Staying downtown is all about convenience, with a huge range of accommodation and central access to the local transportation system. Culinary options are fairly limited, however, and you’ll need to explore the outer neighborhoods to really appreciate the city.

2. Old Town Chinatown

The slightly faded northwest corner of downtown is known as Old Town. The city was founded here in 1843 and today is best known for nightlife and iconic eats: Voodoo Doughnut and Stumptown Coffee Roasters are famed throughout the United States. On the riverside, the Portland Saturday Market is a place to pick up gifts and souvenirs. The area around and just south of the Burnside Bridge is where local drunks were once regularly kidnapped, or “shanghaied”, into maritime service – you can still tour a tiny portion of the “Shanghai Tunnels”.

Above Burnside Street and marked by an ornamental gate at Fourth Avenue, the neighborhood becomes Chinatown, once the second-largest Chinese community in the US. Today it’s also known for nightlife as well as a couple of worthwhile attractions: the traditional Lan Su Chinese Garden and Portland Chinatown Museum, offering a small but illuminating insight into what life was once like for the Chinese immigrant community. The nearby Japanese American Museum of Oregon charts the history of Portland’s once vibrant Japantown. There are some decent Chinese restaurants here as well as destination stores such as Floating World Comics, Index (sneaker consignment store), Cal Skate Skateboards, and Red Robe Tea House.

There’s not a lot of choice here in terms of hotels, but Hoxton and Society are both excellent. The neighborhood can be raucous at night, especially at weekends.

3. Pearl District

Just to the northwest of downtown, the Pearl District is a swiftly gentrifying neighborhood that comprises converted warehouses, hip boutiques, and some of the best restaurants in the city. It’s best known for the iconic Powell’s City of Books on its southern fringe, and there’s otherwise little in the way of sights – the cobblestone streets are ideal for aimless wandering, sprinkled with art galleries and cafés. Between April and October, First Thursday sees special events and galleries open late, while performing arts are well-represented year-round by Portland Center Stage at the Armory and Artists Repertory Theatre. Kids enjoy the splash fountains and totem poles at Jamison Square, while adults flock to Deschutes Brewery, one of the state’s best.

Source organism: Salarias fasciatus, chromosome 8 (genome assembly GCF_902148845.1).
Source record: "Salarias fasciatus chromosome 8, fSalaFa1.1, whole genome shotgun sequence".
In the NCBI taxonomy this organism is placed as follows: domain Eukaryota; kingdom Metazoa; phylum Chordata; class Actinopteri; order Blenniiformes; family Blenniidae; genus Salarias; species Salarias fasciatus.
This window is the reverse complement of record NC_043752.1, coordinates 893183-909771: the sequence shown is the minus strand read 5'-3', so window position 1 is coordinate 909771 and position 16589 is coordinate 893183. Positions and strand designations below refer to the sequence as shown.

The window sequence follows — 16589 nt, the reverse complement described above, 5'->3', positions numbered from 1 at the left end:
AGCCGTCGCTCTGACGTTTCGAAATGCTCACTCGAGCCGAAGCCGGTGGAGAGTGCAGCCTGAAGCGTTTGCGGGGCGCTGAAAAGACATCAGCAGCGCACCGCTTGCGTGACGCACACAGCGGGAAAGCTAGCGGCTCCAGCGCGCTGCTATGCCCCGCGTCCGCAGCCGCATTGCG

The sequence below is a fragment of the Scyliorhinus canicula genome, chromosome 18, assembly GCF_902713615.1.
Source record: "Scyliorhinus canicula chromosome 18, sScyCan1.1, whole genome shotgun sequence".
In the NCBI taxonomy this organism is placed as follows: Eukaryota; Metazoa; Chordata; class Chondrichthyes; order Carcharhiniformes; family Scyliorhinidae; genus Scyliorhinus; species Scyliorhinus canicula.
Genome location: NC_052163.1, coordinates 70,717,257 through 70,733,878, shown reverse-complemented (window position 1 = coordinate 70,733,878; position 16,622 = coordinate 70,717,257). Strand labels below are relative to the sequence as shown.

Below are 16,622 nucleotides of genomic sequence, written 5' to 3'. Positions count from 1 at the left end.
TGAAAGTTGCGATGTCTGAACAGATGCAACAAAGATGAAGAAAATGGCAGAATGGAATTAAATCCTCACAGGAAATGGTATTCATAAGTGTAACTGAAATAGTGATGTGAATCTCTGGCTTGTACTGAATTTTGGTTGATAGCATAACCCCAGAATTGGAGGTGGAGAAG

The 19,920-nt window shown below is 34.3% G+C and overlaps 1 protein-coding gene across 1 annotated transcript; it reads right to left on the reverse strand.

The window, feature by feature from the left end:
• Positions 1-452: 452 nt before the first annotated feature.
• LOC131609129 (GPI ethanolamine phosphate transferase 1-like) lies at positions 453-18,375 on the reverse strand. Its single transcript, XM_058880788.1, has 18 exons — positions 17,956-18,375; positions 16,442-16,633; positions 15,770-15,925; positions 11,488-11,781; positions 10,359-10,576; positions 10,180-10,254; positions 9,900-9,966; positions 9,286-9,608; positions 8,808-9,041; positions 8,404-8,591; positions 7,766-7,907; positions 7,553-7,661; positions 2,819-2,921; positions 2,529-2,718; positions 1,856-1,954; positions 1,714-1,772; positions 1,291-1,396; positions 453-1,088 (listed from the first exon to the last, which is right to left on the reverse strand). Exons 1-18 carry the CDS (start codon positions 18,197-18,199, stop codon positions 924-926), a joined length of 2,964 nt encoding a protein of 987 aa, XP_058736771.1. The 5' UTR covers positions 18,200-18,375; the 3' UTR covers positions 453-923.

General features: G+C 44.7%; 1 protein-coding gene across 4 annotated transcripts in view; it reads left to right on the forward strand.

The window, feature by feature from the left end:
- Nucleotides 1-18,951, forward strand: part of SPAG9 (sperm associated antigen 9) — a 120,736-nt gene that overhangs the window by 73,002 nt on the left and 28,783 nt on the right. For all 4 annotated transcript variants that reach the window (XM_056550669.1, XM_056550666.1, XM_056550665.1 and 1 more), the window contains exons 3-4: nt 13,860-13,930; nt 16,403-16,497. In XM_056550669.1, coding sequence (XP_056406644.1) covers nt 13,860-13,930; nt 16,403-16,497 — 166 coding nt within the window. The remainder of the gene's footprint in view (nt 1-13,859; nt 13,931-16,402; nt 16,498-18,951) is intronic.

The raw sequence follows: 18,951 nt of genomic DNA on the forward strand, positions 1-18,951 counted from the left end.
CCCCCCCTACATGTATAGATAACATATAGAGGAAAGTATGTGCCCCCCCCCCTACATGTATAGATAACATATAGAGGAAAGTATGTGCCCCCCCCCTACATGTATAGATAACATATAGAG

4. Central Eastside

Some of Portland’s most vibrant neighborhoods lie across the Willamette River from downtown, a blend of old industrial areas and residential districts known as Eastside. Visit Central Eastside for a taster; here you’ll find the best restaurants in the city, the attractive riverside Eastbank Esplanade, and a host of indie shops and boutiques. The biggest family-friendly attraction is the Oregon Museum of Science and Industry (OMSI), with its associated planetarium and USS Blueback, the US Navy’s last non-nuclear submarine. Kids also love the restored trains at the nearby Oregon Rail Heritage Center, while grown-up entertainment is provided by Distillery Row (5 local micro-distilleries) and the Helium Comedy Club.

5. Nob Hill/Northwest

Northwest Portland’s Nob Hill is a plush historic residential neighborhood, crammed with attractive Victorian and Craftsman-style homes. It’s another walkable district, best known for two strips of restaurants, bars, shops, and coffee shops on parallel 21st and 23rd avenues. Nob Hill lacks conventional sights, but Washington Park is nearby, laced with trails and some of Portland’s most popular attractions: Japanese Garden, International Rose Test Garden, Oregon Zoo, and in the hills nearby, Pittock Mansion, a grand home built in 1914 with sensational views across the city.

Nob Hill lacks much in the way of conventional hotel accommodation: there are a couple of hostels and some decent motels at the northern end of the neighborhood, otherwise apartments are the way to go. It’s well connected to downtown by public transport.

6. Alberta Arts District

Of Northeast Portland’s eclectic neighborhoods, Alberta Arts District (along NE Alberta Street) is our favorite and well worth a trip. The area became a primarily African-American district in the 1950s, before falling on hard times in the 1980s and 1990s. Sparked by local artist and activist Roslyn Hill, it’s gradually transformed into a laid-back community of clapboard homes, art studios, and coffee houses. You’ll see everything from large-scale mosaic sculptures to colorful murals here, as well as Black Heritage Markers between 11th and 24th avenues, commemorating the history of the African American community. Other highlights include the local outlet of ice cream specialist Salt & Straw, Mike Bennett’s whimsical “A to Zoo Family Lawn Museum” (a series of changing installations and large wooden cartoon cutouts), and live shows at the Alberta Rose Theater.

There are a couple of quirky but good accommodation options here which are well off the tourist trail. Bus #8 links the neighborhood (at Alberta and 15th) with downtown, but it’s relatively easy to park here if driving.